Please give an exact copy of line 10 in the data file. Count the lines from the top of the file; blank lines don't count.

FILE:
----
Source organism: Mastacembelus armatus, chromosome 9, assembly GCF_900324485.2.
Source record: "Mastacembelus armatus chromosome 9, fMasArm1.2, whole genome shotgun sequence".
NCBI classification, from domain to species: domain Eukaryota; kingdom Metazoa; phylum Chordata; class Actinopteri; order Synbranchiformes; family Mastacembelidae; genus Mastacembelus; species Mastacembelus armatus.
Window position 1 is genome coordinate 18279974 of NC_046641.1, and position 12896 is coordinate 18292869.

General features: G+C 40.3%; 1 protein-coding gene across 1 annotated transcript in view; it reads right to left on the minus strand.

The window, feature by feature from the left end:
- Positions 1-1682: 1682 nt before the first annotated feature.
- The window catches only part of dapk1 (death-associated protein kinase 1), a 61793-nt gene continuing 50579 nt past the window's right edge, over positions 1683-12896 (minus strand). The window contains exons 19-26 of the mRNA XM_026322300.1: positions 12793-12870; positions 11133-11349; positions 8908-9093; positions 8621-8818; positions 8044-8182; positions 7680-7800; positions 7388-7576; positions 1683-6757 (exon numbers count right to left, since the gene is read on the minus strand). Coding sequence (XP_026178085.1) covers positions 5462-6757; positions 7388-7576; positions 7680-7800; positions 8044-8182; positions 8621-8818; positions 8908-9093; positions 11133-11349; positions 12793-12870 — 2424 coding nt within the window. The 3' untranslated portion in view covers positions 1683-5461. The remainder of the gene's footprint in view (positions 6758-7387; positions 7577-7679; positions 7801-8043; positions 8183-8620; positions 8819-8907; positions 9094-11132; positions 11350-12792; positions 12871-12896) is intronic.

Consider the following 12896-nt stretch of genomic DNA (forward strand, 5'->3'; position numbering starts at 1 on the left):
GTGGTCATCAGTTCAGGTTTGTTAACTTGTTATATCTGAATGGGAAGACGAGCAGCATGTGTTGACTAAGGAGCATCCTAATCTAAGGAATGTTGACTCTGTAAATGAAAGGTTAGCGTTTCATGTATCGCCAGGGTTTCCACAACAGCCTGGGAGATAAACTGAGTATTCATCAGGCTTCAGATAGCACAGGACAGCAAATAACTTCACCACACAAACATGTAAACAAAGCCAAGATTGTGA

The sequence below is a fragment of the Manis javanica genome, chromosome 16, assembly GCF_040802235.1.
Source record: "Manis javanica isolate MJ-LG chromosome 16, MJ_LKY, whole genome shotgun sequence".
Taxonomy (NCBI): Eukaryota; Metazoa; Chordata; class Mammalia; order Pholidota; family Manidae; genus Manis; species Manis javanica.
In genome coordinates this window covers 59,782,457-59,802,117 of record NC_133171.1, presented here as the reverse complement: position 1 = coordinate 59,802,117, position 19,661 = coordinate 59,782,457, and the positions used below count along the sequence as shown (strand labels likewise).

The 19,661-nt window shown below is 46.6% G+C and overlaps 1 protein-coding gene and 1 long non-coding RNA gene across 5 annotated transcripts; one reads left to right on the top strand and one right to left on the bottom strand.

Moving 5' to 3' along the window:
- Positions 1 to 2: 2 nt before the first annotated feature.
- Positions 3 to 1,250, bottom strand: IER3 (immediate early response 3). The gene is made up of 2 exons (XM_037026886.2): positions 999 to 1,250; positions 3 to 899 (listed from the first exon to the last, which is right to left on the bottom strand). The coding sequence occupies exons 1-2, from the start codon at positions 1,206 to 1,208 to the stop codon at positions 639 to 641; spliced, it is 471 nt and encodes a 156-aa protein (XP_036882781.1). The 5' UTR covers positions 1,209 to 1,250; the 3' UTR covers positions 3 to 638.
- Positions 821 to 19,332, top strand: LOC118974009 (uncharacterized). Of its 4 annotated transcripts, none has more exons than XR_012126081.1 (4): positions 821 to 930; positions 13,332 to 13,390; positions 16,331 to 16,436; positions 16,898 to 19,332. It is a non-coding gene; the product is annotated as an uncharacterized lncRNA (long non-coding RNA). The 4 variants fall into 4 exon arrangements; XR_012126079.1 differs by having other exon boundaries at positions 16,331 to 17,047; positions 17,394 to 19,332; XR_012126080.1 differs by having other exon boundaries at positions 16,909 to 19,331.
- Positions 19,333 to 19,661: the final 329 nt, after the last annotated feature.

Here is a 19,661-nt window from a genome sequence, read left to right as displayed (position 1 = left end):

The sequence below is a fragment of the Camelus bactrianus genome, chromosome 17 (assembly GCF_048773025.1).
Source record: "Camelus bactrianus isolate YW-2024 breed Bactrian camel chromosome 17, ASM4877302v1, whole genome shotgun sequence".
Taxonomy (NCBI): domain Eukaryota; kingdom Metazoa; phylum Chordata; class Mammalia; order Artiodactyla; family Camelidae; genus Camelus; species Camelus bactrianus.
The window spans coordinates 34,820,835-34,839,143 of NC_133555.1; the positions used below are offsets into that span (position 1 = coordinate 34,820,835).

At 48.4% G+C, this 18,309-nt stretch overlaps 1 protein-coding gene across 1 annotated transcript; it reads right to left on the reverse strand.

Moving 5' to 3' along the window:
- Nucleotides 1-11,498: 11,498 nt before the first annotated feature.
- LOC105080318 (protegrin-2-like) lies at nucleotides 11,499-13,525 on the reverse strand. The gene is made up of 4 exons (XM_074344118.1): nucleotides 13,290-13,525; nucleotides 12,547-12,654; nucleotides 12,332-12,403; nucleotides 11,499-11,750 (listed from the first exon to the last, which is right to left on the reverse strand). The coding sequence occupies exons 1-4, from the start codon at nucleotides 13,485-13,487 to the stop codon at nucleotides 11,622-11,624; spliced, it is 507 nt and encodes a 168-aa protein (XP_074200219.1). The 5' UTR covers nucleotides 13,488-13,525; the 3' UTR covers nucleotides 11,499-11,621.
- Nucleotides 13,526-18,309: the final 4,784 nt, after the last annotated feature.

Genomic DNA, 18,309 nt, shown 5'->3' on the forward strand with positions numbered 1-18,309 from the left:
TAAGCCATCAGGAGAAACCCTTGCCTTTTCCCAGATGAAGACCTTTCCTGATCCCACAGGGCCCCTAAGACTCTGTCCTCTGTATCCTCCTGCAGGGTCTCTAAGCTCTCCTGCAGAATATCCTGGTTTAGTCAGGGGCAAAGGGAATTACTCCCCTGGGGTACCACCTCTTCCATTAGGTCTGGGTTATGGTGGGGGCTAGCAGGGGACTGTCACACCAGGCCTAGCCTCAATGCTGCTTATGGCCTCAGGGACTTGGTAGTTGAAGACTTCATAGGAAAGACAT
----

GTGGTCATCAGTTCAGGTTTGTTAACTTGTTATATCTGAATGGGAAGACGAGCAGCATGTGTTGACTAAGGAGCATCCTAATCTAAGGAATGTTGACTCTGTAAATGAAAGGTTAGCGTTTCATGTATCGCCAGGGTTTCCACAACAGCCTGGGAGATAAACTGAGTATTCATCAGGCTTCAGATAGCACAGGACAGCAAATAACTTCACCACACAAACATGTAAACAAAGCCAAGATTGTGA